The Old Library 1881-1918
The Organic Act of March 18, 1837, established the University of Michigan. In the same Act, provisions for the establishment of a library were made. $1 of each student's tuition was appropriated for the increase of the library. In-State tuition was $10 per student per academic year.
In 1841, the Regents approved the library regulations:
- Library would be open once a week
- Faculty approvals were necessary for students to check out materials
- Fines should be paid for overdue books
- Only two books could be borrowed at a time
In 1905, the student borrowing privileges were finally established.
In 1856, the North Wing of the University Building was remodeled and the University’s Library and Museum are installed. Before that, the books were stored in various locations including the Law Building and in faculty member’s homes.
In 1863 the library moves to the Law Building, where it remains for 20 years. Finally in 1883, the Regent approves the construction of a new building for the Library.
The First Building
The Old Library
The Library began in 1881 and was occupied on November 22nd, 1883.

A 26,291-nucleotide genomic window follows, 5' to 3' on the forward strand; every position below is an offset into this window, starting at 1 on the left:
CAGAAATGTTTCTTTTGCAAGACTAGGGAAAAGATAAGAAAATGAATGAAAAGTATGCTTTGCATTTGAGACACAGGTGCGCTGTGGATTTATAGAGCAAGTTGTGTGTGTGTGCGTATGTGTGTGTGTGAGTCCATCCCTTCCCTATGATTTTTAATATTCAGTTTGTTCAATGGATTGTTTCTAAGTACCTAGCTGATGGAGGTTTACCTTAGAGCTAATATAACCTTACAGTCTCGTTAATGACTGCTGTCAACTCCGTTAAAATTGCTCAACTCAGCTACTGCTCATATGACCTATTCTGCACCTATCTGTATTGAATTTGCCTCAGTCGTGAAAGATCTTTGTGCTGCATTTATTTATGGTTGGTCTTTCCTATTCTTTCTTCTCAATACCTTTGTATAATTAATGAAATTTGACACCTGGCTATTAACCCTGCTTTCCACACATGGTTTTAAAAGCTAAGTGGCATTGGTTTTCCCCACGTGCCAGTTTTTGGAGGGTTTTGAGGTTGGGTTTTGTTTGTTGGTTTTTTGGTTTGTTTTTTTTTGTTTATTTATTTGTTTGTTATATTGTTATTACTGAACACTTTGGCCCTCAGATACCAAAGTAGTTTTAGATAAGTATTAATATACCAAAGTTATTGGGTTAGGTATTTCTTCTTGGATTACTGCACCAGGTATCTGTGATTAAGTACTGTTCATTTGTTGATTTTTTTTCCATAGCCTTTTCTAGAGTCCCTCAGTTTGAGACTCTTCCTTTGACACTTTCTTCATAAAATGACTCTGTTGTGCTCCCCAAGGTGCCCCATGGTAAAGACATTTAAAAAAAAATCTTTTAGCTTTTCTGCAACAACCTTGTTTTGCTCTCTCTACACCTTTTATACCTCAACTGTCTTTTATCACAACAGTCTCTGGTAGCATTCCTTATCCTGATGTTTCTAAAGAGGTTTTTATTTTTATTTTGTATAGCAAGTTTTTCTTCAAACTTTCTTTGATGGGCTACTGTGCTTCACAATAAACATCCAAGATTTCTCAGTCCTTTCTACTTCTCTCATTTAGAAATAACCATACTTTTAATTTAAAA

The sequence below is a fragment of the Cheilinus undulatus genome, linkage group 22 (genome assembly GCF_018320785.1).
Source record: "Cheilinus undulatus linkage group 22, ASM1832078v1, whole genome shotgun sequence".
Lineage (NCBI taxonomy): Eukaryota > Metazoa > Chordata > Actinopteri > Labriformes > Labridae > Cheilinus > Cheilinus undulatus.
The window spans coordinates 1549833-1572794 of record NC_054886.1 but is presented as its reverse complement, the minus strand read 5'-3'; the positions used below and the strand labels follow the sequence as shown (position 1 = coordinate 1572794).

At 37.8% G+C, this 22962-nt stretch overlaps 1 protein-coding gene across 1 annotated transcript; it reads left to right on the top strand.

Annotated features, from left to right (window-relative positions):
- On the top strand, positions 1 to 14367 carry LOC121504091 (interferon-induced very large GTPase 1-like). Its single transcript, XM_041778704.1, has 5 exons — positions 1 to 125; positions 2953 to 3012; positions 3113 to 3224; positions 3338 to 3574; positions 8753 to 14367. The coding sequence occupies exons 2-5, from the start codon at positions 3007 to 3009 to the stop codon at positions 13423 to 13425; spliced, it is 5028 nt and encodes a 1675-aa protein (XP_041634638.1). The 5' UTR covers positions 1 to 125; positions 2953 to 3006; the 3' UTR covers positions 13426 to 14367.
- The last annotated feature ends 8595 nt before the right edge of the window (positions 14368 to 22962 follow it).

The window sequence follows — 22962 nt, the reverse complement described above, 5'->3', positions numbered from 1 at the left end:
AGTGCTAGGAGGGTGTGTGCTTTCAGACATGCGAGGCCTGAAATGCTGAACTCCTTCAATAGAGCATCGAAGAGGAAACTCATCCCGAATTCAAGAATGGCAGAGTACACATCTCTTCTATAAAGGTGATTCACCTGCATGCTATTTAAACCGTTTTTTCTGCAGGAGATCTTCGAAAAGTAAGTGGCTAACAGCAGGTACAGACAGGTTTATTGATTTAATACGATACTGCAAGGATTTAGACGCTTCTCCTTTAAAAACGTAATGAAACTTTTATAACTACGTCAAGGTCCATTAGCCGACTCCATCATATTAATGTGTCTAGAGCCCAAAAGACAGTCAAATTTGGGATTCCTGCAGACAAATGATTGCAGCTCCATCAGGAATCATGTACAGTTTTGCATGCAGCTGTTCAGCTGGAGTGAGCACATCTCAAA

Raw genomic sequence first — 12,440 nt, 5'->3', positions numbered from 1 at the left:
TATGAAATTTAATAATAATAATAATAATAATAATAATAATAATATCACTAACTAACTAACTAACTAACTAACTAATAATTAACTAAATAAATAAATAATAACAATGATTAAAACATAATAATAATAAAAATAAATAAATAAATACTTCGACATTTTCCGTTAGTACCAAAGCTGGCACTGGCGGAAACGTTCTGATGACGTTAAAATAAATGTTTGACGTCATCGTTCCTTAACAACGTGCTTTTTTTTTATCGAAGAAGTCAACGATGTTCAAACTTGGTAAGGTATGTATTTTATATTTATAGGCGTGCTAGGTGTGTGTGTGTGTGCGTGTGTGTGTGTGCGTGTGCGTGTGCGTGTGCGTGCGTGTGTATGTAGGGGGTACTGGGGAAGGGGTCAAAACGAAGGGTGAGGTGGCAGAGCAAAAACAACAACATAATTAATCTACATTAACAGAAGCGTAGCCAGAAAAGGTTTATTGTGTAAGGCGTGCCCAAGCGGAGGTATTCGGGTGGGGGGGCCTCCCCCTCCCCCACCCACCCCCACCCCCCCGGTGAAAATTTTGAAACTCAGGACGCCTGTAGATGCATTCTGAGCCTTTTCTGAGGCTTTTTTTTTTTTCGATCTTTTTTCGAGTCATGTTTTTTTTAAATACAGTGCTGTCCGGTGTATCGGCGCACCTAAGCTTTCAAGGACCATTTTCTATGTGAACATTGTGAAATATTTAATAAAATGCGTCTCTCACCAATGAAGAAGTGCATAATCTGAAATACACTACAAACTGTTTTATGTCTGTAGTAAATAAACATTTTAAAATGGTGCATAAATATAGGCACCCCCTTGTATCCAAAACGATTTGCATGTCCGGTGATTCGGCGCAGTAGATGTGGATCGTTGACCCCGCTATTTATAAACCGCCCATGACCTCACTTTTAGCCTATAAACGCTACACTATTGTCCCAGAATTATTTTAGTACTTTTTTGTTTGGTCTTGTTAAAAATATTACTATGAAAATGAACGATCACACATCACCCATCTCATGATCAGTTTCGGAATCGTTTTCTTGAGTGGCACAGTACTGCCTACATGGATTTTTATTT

The building was formally dedicated on December 12th, 1883.
The Michigan legislature dedicated $100,000 for the construction of the building.
The architect of the building was Ware and Van Brunt.
James Appleyard of Lansing was the contractor.
In 1898, the new stacks were completed for the sum of $13,450 and the new capacity was 200,000 volumes.
The second floor of the building house the University’s art collections, principally donated by Henry C. Lewis in 1895.
This section was turned into stacks as the collection grew and the stacks became overcrowded.
In 1915, the building was declared unsafe for renovations because of its wooden structure. Except for the fireproof stacks (current north stacks), the building was demolished in 1918 for the construction of the New General Library.
The General Library 1918-1971